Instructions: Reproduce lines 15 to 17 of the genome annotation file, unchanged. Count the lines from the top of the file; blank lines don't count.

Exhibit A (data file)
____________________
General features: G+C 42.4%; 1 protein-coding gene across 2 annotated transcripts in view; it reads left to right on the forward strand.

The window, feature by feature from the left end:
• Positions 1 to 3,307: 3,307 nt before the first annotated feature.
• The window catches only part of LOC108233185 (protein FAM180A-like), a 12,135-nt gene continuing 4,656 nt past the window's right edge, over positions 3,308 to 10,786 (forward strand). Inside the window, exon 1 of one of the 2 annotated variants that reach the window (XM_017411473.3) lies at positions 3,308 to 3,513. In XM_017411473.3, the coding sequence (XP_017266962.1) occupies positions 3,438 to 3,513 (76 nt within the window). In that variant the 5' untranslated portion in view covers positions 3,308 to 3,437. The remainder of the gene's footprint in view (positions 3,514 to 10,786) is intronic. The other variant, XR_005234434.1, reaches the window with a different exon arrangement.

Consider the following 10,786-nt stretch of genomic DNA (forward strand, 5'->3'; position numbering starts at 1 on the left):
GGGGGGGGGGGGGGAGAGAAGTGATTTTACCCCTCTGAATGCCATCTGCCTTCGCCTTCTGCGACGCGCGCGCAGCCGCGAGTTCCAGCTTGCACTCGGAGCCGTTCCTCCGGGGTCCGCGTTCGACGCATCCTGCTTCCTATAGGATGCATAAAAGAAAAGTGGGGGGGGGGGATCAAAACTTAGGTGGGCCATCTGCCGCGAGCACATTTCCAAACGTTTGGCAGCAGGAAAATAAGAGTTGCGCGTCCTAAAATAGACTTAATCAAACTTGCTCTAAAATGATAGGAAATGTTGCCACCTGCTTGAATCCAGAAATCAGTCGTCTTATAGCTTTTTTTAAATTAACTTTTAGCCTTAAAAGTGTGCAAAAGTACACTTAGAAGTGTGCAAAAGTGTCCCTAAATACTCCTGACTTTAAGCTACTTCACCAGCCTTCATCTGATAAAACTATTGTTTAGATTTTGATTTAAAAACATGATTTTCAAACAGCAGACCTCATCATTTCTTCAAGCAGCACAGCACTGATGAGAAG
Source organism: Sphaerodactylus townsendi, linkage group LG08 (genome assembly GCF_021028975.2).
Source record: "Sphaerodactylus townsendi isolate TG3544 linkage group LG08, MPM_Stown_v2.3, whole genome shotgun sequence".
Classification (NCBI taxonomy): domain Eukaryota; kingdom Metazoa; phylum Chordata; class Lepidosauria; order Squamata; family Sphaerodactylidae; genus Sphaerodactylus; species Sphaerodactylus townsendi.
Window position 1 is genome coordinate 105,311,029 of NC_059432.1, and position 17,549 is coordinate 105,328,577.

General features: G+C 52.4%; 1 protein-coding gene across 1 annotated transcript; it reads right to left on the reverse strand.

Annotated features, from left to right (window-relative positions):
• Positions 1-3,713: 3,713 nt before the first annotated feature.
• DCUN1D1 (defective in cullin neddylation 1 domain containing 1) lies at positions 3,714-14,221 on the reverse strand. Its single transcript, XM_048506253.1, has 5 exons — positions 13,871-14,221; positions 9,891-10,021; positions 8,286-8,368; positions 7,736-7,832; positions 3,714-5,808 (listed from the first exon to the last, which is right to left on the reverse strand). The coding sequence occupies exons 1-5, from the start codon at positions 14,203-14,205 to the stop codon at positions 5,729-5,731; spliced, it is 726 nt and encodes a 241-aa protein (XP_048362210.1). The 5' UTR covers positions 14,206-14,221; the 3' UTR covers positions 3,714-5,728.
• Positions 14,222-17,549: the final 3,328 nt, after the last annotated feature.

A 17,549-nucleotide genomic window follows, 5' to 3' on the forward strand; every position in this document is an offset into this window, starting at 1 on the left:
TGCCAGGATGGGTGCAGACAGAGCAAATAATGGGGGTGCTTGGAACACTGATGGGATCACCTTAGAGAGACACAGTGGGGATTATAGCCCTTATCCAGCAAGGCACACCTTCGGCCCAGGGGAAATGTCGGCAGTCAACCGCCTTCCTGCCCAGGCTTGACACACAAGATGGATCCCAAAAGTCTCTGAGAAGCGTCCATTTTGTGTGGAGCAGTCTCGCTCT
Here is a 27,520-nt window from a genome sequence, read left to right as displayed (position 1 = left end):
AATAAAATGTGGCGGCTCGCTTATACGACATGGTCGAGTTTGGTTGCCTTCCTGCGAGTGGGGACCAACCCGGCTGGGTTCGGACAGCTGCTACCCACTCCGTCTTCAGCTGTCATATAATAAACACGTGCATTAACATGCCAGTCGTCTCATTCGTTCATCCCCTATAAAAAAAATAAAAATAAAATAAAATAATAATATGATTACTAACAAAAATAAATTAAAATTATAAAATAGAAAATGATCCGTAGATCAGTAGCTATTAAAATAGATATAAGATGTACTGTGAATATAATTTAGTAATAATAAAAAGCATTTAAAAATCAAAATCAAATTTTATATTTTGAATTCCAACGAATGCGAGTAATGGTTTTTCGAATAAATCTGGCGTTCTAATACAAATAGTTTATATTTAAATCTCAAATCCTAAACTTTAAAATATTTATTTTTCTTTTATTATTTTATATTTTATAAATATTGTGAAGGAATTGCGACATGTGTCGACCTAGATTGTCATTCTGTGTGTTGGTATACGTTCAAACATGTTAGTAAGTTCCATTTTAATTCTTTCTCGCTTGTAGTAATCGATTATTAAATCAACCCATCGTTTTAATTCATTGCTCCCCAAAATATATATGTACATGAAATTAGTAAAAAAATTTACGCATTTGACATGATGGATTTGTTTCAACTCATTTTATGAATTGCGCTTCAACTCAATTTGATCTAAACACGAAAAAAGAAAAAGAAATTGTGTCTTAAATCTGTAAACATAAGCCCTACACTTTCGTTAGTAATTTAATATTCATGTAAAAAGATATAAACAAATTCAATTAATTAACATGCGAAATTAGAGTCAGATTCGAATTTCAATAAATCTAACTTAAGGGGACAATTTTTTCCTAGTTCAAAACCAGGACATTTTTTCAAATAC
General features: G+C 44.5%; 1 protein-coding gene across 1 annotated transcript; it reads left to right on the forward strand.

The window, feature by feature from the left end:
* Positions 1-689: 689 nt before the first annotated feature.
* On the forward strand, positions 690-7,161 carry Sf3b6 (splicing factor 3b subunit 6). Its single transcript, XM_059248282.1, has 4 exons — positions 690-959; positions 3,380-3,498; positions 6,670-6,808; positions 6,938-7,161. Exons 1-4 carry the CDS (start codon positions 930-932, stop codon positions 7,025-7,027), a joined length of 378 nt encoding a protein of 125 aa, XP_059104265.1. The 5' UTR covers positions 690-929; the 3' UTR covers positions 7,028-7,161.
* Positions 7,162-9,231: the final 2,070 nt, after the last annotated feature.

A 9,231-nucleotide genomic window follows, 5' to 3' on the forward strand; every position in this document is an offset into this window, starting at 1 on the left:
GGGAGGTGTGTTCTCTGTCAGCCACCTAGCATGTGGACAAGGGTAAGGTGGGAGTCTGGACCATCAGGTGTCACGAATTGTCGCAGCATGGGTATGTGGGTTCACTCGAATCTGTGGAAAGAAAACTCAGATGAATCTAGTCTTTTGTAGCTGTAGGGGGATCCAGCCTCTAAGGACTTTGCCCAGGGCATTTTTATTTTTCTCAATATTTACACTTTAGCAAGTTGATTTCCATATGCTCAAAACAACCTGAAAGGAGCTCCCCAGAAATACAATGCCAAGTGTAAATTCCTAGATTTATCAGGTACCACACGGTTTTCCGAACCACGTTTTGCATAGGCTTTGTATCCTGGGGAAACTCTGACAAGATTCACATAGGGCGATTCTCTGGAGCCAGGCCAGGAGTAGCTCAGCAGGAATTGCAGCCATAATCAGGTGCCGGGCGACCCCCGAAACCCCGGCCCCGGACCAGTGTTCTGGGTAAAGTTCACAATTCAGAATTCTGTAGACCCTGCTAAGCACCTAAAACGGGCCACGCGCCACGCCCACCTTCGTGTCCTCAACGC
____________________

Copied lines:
• Positions 14,222-17,549: the final 3,328 nt, after the last annotated feature.

A 17,549-nucleotide genomic window follows, 5' to 3' on the forward strand; every position in this document is an offset into this window, starting at 1 on the left:
TGCCAGGATGGGTGCAGACAGAGCAAATAATGGGGGTGCTTGGAACACTGATGGGATCACCTTAGAGAGACACAGTGGGGATTATAGCCCTTATCCAGCAAGGCACACCTTCGGCCCAGGGGAAATGTCGGCAGTCAACCGCCTTCCTGCCCAGGCTTGACACACAAGATGGATCCCAAAAGTCTCTGAGAAGCGTCCATTTTGTGTGGAGCAGTCTCGCTCT